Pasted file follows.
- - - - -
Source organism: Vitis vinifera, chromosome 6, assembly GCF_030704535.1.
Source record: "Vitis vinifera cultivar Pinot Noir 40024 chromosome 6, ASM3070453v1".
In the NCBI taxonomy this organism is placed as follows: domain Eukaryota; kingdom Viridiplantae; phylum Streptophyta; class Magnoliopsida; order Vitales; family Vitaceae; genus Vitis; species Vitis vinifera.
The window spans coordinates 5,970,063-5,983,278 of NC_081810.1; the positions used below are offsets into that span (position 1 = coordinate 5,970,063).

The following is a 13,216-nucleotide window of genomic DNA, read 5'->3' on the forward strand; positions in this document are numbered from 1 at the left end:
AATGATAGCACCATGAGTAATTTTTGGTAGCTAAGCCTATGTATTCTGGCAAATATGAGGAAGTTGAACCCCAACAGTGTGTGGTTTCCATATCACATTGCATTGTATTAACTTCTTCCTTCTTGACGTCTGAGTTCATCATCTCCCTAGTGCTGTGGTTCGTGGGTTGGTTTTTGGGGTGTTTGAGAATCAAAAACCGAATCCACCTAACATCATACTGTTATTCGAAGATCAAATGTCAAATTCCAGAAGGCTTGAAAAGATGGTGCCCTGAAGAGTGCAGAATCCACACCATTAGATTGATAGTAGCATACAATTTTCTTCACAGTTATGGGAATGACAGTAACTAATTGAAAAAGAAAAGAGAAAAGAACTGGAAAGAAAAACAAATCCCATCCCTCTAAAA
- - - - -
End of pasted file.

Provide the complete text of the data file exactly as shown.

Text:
Source organism: Vitis vinifera, chromosome 6, assembly GCF_030704535.1.
Source record: "Vitis vinifera cultivar Pinot Noir 40024 chromosome 6, ASM3070453v1".
In the NCBI taxonomy this organism is placed as follows: domain Eukaryota; kingdom Viridiplantae; phylum Streptophyta; class Magnoliopsida; order Vitales; family Vitaceae; genus Vitis; species Vitis vinifera.
The window spans coordinates 5,970,063-5,983,278 of NC_081810.1; the positions used below are offsets into that span (position 1 = coordinate 5,970,063).

The following is a 13,216-nucleotide window of genomic DNA, read 5'->3' on the forward strand; positions in this document are numbered from 1 at the left end:
AATGATAGCACCATGAGTAATTTTTGGTAGCTAAGCCTATGTATTCTGGCAAATATGAGGAAGTTGAACCCCAACAGTGTGTGGTTTCCATATCACATTGCATTGTATTAACTTCTTCCTTCTTGACGTCTGAGTTCATCATCTCCCTAGTGCTGTGGTTCGTGGGTTGGTTTTTGGGGTGTTTGAGAATCAAAAACCGAATCCACCTAACATCATACTGTTATTCGAAGATCAAATGTCAAATTCCAGAAGGCTTGAAAAGATGGTGCCCTGAAGAGTGCAGAATCCACACCATTAGATTGATAGTAGCATACAATTTTCTTCACAGTTATGGGAATGACAGTAACTAATTGAAAAAGAAAAGAGAAAAGAACTGGAAAGAAAAACAAATCCCATCCCTCTAAAA